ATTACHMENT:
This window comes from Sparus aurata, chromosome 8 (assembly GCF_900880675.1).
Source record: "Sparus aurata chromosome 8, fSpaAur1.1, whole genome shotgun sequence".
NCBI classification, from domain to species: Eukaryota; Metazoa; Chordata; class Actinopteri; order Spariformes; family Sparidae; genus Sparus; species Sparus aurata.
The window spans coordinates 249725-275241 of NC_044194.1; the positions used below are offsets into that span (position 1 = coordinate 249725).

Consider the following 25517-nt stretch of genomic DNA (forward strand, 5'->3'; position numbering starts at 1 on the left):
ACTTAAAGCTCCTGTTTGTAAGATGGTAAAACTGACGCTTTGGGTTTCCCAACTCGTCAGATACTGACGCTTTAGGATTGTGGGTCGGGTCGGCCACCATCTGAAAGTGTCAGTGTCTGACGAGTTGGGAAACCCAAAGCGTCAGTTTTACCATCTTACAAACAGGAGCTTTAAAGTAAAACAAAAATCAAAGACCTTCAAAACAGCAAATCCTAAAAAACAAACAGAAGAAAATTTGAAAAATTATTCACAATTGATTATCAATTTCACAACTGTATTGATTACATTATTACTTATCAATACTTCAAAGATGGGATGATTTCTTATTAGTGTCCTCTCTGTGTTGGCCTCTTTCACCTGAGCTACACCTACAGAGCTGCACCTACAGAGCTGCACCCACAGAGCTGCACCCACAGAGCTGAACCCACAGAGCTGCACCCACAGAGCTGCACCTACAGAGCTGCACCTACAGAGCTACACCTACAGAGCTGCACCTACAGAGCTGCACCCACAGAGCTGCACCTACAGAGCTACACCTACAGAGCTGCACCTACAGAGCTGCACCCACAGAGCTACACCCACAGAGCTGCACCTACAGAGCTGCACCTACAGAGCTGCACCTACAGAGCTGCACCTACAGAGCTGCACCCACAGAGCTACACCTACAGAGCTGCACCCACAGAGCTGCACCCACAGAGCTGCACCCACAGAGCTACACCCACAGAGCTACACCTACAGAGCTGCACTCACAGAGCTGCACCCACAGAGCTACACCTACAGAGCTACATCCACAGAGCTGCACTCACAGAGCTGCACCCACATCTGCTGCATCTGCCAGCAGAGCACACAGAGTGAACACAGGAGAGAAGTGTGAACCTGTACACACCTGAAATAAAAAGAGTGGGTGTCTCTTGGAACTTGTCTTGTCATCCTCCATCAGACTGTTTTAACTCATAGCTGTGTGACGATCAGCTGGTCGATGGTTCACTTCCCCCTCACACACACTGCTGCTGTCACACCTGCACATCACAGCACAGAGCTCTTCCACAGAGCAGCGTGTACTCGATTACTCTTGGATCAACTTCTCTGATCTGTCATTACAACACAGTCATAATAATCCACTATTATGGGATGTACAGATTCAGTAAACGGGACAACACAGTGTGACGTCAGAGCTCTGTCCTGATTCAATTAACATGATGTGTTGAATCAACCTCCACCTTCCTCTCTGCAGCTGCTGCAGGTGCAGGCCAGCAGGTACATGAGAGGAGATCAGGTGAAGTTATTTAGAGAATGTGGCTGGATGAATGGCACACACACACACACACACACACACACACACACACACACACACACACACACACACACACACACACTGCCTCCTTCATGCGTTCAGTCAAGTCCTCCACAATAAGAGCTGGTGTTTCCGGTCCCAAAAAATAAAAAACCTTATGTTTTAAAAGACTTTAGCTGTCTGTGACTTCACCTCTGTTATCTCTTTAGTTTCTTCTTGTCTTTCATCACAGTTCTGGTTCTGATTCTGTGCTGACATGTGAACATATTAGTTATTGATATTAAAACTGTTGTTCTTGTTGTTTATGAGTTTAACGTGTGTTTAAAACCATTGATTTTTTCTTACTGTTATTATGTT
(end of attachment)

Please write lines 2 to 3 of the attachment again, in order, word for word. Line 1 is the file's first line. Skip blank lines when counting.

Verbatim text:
Source record: "Sparus aurata chromosome 8, fSpaAur1.1, whole genome shotgun sequence".
NCBI classification, from domain to species: Eukaryota; Metazoa; Chordata; class Actinopteri; order Spariformes; family Sparidae; genus Sparus; species Sparus aurata.